Follow the following steps to create a question. Alternatively, you can go to the Templates tab, type your query into the search text box, then click on the search icon. Tailor your questionnaire to suit the needs of the type of research being carried out. After satisfactorily editing your forms, the next thing is to start collecting the primary data needed for your research.

To do this, you need to share your questionnaire with the sample population who are going to respond to the questions. There are different ways of sharing questionnaires to participants. You can copy the form link, share directly to your social media platforms, or share the QR code.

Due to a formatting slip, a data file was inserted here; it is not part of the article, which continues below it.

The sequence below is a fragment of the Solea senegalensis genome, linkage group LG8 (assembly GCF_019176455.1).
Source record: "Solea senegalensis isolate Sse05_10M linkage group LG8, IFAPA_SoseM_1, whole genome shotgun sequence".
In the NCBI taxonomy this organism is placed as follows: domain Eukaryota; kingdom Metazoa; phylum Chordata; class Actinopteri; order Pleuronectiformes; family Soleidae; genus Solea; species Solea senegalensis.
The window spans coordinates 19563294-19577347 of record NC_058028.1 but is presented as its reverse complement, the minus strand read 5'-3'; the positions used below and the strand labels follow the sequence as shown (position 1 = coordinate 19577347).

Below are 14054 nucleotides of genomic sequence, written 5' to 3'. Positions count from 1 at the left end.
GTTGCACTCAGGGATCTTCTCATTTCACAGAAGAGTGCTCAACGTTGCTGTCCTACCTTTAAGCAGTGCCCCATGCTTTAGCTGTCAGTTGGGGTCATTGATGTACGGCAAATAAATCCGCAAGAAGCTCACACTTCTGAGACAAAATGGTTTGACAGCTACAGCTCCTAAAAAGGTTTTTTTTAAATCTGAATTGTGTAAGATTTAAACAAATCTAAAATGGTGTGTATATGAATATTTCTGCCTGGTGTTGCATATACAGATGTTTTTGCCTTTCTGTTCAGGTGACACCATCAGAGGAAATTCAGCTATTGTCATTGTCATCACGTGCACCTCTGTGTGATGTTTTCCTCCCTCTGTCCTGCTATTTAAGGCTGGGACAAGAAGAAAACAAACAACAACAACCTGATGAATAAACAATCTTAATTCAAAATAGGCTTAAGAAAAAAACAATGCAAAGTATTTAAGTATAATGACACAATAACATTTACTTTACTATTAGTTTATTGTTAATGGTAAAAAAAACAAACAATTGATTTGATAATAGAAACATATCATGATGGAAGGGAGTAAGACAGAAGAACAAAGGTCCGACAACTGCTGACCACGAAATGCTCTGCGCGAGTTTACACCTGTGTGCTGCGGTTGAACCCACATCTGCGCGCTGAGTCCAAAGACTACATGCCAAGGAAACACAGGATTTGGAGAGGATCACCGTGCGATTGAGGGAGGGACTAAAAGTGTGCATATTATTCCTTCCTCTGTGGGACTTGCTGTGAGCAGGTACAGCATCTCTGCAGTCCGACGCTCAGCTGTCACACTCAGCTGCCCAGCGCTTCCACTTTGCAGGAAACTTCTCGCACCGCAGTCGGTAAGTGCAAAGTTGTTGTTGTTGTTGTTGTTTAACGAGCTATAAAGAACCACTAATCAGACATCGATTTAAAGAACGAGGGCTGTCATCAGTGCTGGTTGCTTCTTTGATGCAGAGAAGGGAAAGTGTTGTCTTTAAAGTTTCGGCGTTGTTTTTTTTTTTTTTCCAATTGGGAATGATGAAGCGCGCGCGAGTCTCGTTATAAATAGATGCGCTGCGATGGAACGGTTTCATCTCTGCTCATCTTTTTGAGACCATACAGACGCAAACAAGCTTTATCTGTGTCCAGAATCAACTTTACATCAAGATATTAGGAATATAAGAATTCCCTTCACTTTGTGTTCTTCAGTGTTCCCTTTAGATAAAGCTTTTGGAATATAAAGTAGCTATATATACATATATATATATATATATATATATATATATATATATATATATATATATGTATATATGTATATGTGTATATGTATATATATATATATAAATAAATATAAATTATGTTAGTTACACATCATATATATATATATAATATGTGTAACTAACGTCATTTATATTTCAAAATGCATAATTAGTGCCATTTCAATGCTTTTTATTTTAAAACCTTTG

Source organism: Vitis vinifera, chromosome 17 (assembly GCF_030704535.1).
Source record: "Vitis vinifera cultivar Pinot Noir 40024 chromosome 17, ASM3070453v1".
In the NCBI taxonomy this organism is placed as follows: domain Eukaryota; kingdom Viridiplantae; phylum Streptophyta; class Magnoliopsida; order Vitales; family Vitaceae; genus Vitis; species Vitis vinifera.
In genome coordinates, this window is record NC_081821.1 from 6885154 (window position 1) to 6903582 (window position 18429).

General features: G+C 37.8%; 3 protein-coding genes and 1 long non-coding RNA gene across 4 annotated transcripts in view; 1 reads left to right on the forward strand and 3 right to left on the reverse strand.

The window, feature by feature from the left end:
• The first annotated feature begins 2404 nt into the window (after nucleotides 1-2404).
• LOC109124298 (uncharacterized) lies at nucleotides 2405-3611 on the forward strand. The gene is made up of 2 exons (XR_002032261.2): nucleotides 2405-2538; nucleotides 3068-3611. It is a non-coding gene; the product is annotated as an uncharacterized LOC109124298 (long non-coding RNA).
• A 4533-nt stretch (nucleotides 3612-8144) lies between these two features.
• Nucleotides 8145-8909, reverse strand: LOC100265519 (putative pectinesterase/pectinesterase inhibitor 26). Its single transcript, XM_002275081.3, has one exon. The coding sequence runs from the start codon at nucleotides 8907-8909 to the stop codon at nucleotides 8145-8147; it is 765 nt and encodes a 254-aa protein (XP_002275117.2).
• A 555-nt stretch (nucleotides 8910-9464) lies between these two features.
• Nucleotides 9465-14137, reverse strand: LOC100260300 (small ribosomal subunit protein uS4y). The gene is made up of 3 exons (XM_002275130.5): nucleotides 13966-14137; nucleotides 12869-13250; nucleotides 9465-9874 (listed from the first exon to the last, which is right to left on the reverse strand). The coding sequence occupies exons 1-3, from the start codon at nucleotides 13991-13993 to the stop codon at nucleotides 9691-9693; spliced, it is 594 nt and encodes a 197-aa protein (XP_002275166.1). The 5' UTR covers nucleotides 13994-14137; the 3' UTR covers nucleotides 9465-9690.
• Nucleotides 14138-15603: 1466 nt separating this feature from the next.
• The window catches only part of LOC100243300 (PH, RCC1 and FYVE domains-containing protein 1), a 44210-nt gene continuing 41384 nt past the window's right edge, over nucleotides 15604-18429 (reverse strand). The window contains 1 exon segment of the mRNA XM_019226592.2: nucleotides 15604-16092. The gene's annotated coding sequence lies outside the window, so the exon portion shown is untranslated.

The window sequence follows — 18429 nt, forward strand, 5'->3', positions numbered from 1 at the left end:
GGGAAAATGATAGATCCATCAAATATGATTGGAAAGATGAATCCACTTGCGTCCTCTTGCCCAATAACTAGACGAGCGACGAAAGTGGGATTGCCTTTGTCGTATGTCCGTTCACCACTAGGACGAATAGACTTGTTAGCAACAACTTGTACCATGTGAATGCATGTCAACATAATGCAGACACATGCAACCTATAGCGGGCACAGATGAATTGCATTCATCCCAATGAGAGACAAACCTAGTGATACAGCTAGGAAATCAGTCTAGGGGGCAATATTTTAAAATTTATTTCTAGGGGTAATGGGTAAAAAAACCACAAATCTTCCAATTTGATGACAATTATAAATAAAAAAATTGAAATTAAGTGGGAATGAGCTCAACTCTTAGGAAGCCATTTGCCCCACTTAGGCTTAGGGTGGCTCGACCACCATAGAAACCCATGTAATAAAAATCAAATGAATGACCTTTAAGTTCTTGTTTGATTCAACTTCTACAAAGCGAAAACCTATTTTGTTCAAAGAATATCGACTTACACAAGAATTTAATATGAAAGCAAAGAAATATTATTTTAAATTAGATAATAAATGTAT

For unique identification, you can also edit the form link with specific keywords. When discussing the advantages of primary data over secondary data, a lot of examples can be sighted. This is because primary data has vast uses in research, statistics, and even business.

Collecting your own data allows you the freedom to address issues specific to your business, or research aim. In this case, the data collected is exactly what the researcher wants and needs. The researcher reports it in a way that benefits the current situation of the organization or research.

For example, when doing market research for a product, the data collected will be specifically for the product in question. Primary data is much more accurate compared to secondary data. For example, when collecting statistical data from online sources, you are at risk of coming across false data. This is because the data available online is not regulated, unlike the data you collect yourself.